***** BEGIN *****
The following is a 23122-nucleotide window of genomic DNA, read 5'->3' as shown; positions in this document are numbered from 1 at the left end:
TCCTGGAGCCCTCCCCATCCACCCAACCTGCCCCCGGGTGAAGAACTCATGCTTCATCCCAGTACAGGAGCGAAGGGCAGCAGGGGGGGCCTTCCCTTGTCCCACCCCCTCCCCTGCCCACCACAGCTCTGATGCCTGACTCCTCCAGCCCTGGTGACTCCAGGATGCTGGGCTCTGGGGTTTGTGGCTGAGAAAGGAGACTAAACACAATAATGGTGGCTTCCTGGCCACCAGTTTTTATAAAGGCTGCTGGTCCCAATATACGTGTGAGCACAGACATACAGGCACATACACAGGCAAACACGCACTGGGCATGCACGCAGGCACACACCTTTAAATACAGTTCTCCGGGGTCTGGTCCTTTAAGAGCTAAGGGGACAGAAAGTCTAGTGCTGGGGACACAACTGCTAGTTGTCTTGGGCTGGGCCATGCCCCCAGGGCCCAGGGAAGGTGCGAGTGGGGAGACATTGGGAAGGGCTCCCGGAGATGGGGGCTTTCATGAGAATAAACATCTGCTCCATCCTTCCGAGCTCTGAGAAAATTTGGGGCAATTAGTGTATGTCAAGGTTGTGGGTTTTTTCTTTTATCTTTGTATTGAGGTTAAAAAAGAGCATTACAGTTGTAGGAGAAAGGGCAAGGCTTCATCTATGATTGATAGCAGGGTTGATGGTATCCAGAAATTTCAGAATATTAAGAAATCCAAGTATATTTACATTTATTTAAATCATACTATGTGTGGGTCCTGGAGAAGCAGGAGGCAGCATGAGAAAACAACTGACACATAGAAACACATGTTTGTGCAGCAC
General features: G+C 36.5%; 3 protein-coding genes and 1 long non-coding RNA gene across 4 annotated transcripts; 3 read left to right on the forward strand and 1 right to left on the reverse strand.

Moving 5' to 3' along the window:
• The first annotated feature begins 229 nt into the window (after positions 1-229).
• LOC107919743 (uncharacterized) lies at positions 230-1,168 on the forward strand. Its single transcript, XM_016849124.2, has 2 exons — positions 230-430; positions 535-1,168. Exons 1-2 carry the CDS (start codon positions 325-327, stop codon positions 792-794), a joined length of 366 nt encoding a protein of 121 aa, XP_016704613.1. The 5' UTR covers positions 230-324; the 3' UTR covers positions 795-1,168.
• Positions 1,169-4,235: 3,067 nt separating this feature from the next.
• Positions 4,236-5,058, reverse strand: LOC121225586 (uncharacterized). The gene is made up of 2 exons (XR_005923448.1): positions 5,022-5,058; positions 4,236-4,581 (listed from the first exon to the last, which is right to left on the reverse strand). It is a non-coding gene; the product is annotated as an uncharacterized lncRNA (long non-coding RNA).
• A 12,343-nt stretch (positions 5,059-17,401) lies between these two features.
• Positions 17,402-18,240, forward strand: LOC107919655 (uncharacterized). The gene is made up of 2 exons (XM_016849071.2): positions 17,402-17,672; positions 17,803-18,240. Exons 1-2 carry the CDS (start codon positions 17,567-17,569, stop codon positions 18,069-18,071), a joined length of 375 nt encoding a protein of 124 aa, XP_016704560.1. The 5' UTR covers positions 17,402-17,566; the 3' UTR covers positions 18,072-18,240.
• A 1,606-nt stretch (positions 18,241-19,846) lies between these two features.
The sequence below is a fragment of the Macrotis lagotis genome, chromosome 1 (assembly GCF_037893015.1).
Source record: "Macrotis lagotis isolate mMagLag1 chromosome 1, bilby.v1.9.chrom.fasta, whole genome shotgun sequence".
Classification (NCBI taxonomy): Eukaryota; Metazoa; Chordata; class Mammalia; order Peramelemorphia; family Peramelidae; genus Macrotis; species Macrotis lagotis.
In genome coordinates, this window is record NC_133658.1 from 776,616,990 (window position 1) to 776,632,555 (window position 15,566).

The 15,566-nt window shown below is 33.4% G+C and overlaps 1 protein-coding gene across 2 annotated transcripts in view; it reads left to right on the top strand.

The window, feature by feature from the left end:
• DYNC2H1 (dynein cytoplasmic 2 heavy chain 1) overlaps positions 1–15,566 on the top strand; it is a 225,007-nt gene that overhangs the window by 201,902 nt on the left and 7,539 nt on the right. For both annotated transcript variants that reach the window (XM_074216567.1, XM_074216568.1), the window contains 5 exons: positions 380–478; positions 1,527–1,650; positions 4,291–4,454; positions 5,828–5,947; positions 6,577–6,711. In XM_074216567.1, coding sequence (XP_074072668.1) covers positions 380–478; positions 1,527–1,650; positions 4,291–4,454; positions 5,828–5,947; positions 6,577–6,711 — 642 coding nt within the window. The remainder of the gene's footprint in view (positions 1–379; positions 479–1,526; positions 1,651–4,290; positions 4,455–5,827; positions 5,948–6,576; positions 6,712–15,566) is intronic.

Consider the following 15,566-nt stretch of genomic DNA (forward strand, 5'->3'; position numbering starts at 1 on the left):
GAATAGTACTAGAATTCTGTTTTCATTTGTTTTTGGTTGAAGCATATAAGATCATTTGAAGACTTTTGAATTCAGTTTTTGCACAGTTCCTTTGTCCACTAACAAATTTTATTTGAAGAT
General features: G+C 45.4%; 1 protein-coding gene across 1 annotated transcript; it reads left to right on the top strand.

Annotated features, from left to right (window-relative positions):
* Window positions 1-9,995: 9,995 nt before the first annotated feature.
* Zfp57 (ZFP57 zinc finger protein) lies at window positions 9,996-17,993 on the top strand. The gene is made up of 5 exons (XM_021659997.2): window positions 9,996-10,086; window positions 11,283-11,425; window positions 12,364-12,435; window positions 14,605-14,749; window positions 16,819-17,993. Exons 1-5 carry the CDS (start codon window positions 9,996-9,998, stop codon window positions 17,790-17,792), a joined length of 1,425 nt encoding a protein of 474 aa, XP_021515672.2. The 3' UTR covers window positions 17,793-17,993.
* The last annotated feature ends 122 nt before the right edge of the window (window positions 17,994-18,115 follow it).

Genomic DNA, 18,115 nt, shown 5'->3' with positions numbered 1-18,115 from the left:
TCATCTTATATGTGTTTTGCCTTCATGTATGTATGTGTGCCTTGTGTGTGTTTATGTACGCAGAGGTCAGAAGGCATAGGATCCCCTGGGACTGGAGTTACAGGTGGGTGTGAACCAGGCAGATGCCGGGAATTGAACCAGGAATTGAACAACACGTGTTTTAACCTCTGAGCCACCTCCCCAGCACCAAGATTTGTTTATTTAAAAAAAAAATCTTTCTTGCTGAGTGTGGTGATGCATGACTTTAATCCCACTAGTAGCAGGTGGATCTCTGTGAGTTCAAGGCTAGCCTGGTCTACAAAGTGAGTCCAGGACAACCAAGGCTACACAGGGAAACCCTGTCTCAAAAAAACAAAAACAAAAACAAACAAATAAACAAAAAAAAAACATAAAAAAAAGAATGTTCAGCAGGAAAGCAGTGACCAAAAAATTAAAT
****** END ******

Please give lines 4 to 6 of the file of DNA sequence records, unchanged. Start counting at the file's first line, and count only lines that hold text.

Moving 5' to 3' along the window:
• The first annotated feature begins 229 nt into the window (after positions 1-229).
• LOC107919743 (uncharacterized) lies at positions 230-1,168 on the forward strand. Its single transcript, XM_016849124.2, has 2 exons — positions 230-430; positions 535-1,168. Exons 1-2 carry the CDS (start codon positions 325-327, stop codon positions 792-794), a joined length of 366 nt encoding a protein of 121 aa, XP_016704613.1. The 5' UTR covers positions 230-324; the 3' UTR covers positions 795-1,168.